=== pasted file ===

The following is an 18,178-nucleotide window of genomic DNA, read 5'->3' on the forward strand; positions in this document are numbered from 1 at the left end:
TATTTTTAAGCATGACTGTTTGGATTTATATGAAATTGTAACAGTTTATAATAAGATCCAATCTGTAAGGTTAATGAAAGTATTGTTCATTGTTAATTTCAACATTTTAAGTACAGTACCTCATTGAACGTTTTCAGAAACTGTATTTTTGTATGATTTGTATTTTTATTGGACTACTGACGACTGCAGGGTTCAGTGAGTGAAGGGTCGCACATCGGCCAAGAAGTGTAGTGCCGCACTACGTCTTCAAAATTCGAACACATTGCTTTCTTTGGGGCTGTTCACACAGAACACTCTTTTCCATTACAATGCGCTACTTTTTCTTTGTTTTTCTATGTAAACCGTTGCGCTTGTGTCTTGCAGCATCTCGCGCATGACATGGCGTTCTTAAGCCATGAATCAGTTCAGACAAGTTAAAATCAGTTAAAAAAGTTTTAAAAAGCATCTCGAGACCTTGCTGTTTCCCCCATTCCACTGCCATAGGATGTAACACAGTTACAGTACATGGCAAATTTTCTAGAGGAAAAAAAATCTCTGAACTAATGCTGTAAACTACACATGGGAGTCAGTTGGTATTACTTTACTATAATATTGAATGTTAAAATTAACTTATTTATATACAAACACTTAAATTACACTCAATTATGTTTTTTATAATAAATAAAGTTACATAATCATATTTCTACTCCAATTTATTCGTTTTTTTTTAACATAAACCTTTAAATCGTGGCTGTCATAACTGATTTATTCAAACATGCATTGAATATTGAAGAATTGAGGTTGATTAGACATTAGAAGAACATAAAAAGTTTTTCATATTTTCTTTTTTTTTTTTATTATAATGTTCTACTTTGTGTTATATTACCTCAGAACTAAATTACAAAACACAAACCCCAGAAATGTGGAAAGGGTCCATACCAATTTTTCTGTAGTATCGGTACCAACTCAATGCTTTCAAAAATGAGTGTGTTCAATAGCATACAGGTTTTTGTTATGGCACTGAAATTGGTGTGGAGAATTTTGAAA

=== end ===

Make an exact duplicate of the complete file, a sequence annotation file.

The following is an 18,178-nucleotide window of genomic DNA, read 5'->3' on the forward strand; positions in this document are numbered from 1 at the left end:
TATTTTTAAGCATGACTGTTTGGATTTATATGAAATTGTAACAGTTTATAATAAGATCCAATCTGTAAGGTTAATGAAAGTATTGTTCATTGTTAATTTCAACATTTTAAGTACAGTACCTCATTGAACGTTTTCAGAAACTGTATTTTTGTATGATTTGTATTTTTATTGGACTACTGACGACTGCAGGGTTCAGTGAGTGAAGGGTCGCACATCGGCCAAGAAGTGTAGTGCCGCACTACGTCTTCAAAATTCGAACACATTGCTTTCTTTGGGGCTGTTCACACAGAACACTCTTTTCCATTACAATGCGCTACTTTTTCTTTGTTTTTCTATGTAAACCGTTGCGCTTGTGTCTTGCAGCATCTCGCGCATGACATGGCGTTCTTAAGCCATGAATCAGTTCAGACAAGTTAAAATCAGTTAAAAAAGTTTTAAAAAGCATCTCGAGACCTTGCTGTTTCCCCCATTCCACTGCCATAGGATGTAACACAGTTACAGTACATGGCAAATTTTCTAGAGGAAAAAAAATCTCTGAACTAATGCTGTAAACTACACATGGGAGTCAGTTGGTATTACTTTACTATAATATTGAATGTTAAAATTAACTTATTTATATACAAACACTTAAATTACACTCAATTATGTTTTTTATAATAAATAAAGTTACATAATCATATTTCTACTCCAATTTATTCGTTTTTTTTTAACATAAACCTTTAAATCGTGGCTGTCATAACTGATTTATTCAAACATGCATTGAATATTGAAGAATTGAGGTTGATTAGACATTAGAAGAACATAAAAAGTTTTTCATATTTTCTTTTTTTTTTTTATTATAATGTTCTACTTTGTGTTATATTACCTCAGAACTAAATTACAAAACACAAACCCCAGAAATGTGGAAAGGGTCCATACCAATTTTTCTGTAGTATCGGTACCAACTCAATGCTTTCAAAAATGAGTGTGTTCAATAGCATACAGGTTTTTGTTATGGCACTGAAATTGGTGTGGAGAATTTTGAAA